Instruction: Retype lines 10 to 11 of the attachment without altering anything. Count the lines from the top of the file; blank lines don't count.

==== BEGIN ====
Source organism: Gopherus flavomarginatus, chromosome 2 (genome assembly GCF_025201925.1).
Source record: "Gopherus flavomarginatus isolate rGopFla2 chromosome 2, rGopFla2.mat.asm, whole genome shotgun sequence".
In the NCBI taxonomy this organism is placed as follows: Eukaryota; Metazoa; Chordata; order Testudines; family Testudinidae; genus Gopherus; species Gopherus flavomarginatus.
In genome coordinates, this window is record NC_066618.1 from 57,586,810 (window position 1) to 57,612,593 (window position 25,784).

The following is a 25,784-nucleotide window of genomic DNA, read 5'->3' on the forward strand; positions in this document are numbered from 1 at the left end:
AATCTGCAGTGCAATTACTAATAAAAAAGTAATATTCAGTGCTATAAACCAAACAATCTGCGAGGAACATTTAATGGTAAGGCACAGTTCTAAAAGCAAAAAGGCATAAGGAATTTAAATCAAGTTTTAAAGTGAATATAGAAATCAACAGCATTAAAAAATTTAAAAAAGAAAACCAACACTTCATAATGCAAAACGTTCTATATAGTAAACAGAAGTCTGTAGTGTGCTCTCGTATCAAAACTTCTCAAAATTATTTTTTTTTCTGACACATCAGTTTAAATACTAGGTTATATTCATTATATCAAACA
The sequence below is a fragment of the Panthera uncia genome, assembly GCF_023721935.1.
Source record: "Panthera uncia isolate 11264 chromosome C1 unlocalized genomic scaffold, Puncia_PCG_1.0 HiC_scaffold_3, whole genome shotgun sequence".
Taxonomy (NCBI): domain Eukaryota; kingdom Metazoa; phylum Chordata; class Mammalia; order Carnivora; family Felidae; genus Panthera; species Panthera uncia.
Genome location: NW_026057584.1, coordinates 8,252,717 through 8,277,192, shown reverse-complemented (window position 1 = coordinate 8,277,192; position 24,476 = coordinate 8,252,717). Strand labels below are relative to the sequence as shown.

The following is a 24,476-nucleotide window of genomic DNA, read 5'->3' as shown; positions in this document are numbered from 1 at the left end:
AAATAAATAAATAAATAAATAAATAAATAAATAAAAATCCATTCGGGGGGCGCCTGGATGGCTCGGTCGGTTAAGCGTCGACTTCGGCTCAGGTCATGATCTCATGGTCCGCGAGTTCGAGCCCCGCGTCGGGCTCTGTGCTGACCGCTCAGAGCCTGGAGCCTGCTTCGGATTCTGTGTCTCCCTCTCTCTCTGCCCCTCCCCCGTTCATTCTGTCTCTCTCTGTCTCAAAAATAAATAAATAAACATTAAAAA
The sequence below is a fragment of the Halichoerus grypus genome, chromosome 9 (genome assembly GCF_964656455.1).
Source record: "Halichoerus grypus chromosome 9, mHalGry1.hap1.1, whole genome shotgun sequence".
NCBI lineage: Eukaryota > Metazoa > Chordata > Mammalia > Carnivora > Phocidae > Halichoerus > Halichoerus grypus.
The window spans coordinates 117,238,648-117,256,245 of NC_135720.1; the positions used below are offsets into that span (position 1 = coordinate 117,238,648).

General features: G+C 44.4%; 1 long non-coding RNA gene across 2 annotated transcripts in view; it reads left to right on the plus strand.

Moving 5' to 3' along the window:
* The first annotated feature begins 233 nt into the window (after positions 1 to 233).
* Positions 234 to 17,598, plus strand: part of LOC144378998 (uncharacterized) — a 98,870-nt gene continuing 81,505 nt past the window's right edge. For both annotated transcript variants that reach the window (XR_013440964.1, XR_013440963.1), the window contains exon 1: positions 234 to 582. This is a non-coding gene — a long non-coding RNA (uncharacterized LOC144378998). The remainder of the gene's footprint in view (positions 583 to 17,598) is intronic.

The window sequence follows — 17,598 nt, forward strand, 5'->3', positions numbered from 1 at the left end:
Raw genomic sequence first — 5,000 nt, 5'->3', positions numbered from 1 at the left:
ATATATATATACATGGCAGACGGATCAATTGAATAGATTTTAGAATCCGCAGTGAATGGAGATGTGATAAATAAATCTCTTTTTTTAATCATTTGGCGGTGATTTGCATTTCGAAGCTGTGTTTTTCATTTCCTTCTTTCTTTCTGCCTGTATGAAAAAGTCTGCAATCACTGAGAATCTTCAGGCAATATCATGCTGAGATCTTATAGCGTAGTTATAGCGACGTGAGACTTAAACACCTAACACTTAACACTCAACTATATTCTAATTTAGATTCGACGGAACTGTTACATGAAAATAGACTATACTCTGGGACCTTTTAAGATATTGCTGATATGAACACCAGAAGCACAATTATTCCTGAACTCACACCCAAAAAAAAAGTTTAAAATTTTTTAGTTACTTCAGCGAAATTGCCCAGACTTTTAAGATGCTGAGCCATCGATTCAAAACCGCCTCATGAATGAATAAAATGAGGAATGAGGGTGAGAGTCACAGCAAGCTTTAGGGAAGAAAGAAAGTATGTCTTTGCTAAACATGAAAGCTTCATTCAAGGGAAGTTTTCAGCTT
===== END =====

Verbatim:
Genome location: NW_026057584.1, coordinates 8,252,717 through 8,277,192, shown reverse-complemented (window position 1 = coordinate 8,277,192; position 24,476 = coordinate 8,252,717). Strand labels below are relative to the sequence as shown.

The following is a 24,476-nucleotide window of genomic DNA, read 5'->3' as shown; positions in this document are numbered from 1 at the left end: